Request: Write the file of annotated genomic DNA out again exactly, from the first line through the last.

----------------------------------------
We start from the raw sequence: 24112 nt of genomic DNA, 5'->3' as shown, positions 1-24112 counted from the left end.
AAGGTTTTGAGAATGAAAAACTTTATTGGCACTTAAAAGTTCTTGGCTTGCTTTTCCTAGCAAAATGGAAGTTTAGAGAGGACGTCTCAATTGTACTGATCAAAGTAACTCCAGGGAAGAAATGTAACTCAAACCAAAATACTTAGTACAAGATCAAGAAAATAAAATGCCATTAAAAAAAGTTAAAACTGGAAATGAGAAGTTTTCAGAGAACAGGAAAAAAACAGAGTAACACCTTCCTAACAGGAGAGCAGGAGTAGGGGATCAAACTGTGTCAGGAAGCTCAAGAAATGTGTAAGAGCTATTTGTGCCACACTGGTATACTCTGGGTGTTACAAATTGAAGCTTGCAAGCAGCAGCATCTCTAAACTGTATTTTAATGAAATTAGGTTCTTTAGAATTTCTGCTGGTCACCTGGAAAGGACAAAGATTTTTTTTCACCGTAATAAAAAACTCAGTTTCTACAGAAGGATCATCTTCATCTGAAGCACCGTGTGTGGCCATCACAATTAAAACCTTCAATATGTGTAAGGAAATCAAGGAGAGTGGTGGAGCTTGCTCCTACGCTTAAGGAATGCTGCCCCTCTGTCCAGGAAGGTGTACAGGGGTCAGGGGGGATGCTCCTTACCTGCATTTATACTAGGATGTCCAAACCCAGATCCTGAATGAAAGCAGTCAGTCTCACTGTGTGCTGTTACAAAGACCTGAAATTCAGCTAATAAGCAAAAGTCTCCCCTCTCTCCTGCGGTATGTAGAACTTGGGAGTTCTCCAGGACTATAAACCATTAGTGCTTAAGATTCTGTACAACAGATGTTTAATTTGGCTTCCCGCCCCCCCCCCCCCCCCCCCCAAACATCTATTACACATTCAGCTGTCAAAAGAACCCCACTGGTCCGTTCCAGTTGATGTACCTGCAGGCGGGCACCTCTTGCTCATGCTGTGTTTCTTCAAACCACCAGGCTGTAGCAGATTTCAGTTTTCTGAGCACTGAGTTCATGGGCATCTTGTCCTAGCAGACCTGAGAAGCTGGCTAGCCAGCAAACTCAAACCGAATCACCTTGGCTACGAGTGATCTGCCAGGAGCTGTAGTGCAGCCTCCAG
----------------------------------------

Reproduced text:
We start from the raw sequence: 24112 nt of genomic DNA, 5'->3' as shown, positions 1-24112 counted from the left end.
AAGGTTTTGAGAATGAAAAACTTTATTGGCACTTAAAAGTTCTTGGCTTGCTTTTCCTAGCAAAATGGAAGTTTAGAGAGGACGTCTCAATTGTACTGATCAAAGTAACTCCAGGGAAGAAATGTAACTCAAACCAAAATACTTAGTACAAGATCAAGAAAATAAAATGCCATTAAAAAAAGTTAAAACTGGAAATGAGAAGTTTTCAGAGAACAGGAAAAAAACAGAGTAACACCTTCCTAACAGGAGAGCAGGAGTAGGGGATCAAACTGTGTCAGGAAGCTCAAGAAATGTGTAAGAGCTATTTGTGCCACACTGGTATACTCTGGGTGTTACAAATTGAAGCTTGCAAGCAGCAGCATCTCTAAACTGTATTTTAATGAAATTAGGTTCTTTAGAATTTCTGCTGGTCACCTGGAAAGGACAAAGATTTTTTTTCACCGTAATAAAAAACTCAGTTTCTACAGAAGGATCATCTTCATCTGAAGCACCGTGTGTGGCCATCACAATTAAAACCTTCAATATGTGTAAGGAAATCAAGGAGAGTGGTGGAGCTTGCTCCTACGCTTAAGGAATGCTGCCCCTCTGTCCAGGAAGGTGTACAGGGGTCAGGGGGGATGCTCCTTACCTGCATTTATACTAGGATGTCCAAACCCAGATCCTGAATGAAAGCAGTCAGTCTCACTGTGTGCTGTTACAAAGACCTGAAATTCAGCTAATAAGCAAAAGTCTCCCCTCTCTCCTGCGGTATGTAGAACTTGGGAGTTCTCCAGGACTATAAACCATTAGTGCTTAAGATTCTGTACAACAGATGTTTAATTTGGCTTCCCGCCCCCCCCCCCCCCCCCCCCAAACATCTATTACACATTCAGCTGTCAAAAGAACCCCACTGGTCCGTTCCAGTTGATGTACCTGCAGGCGGGCACCTCTTGCTCATGCTGTGTTTCTTCAAACCACCAGGCTGTAGCAGATTTCAGTTTTCTGAGCACTGAGTTCATGGGCATCTTGTCCTAGCAGACCTGAGAAGCTGGCTAGCCAGCAAACTCAAACCGAATCACCTTGGCTACGAGTGATCTGCCAGGAGCTGTAGTGCAGCCTCCAG